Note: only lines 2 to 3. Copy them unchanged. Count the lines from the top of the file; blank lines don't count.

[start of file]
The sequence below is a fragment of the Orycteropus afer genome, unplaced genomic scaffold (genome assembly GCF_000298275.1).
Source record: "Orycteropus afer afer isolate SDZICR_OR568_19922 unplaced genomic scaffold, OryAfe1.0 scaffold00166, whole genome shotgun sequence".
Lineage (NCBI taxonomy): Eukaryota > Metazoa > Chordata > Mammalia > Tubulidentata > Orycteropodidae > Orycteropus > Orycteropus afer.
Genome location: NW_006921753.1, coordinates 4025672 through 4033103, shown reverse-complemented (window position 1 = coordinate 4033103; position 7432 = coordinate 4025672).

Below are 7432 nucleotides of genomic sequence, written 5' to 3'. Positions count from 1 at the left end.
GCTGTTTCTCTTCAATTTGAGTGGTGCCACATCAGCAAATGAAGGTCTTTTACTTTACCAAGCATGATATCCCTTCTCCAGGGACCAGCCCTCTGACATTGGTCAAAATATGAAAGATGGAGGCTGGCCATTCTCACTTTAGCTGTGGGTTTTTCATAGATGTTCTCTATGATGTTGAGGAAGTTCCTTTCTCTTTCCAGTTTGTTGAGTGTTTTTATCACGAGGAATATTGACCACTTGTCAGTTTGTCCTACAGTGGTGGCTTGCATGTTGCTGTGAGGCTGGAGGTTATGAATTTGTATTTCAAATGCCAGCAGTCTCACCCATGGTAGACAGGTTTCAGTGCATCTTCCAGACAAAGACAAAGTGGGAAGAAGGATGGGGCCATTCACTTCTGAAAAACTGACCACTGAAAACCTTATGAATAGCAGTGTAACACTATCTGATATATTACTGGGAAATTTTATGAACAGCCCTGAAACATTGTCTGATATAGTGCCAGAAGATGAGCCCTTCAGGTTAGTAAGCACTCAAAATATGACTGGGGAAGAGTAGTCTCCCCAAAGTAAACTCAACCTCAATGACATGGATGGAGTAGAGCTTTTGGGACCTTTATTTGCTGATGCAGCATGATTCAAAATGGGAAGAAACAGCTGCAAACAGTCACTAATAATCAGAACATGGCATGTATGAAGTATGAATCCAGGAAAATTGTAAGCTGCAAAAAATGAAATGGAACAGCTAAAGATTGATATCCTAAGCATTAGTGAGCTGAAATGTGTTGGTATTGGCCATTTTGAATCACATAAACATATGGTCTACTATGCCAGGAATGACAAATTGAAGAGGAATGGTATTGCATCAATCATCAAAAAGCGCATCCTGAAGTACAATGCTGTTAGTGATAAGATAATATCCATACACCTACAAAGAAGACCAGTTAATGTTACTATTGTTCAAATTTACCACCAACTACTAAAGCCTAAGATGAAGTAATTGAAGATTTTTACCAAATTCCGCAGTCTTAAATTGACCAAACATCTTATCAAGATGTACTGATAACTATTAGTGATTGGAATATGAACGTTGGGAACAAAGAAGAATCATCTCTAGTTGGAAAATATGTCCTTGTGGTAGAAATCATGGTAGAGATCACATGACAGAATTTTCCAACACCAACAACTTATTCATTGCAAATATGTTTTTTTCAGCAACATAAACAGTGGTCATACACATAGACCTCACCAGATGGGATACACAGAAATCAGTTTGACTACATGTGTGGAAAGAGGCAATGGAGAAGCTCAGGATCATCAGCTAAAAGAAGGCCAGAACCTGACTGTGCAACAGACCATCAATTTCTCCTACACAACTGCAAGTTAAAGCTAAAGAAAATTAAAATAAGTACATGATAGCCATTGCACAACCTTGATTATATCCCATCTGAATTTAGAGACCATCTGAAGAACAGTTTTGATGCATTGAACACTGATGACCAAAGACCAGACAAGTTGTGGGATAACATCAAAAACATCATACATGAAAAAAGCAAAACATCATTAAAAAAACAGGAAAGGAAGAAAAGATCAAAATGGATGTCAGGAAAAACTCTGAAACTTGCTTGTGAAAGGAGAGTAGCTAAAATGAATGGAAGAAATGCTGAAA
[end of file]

Source record: "Orycteropus afer afer isolate SDZICR_OR568_19922 unplaced genomic scaffold, OryAfe1.0 scaffold00166, whole genome shotgun sequence".
Lineage (NCBI taxonomy): Eukaryota > Metazoa > Chordata > Mammalia > Tubulidentata > Orycteropodidae > Orycteropus > Orycteropus afer.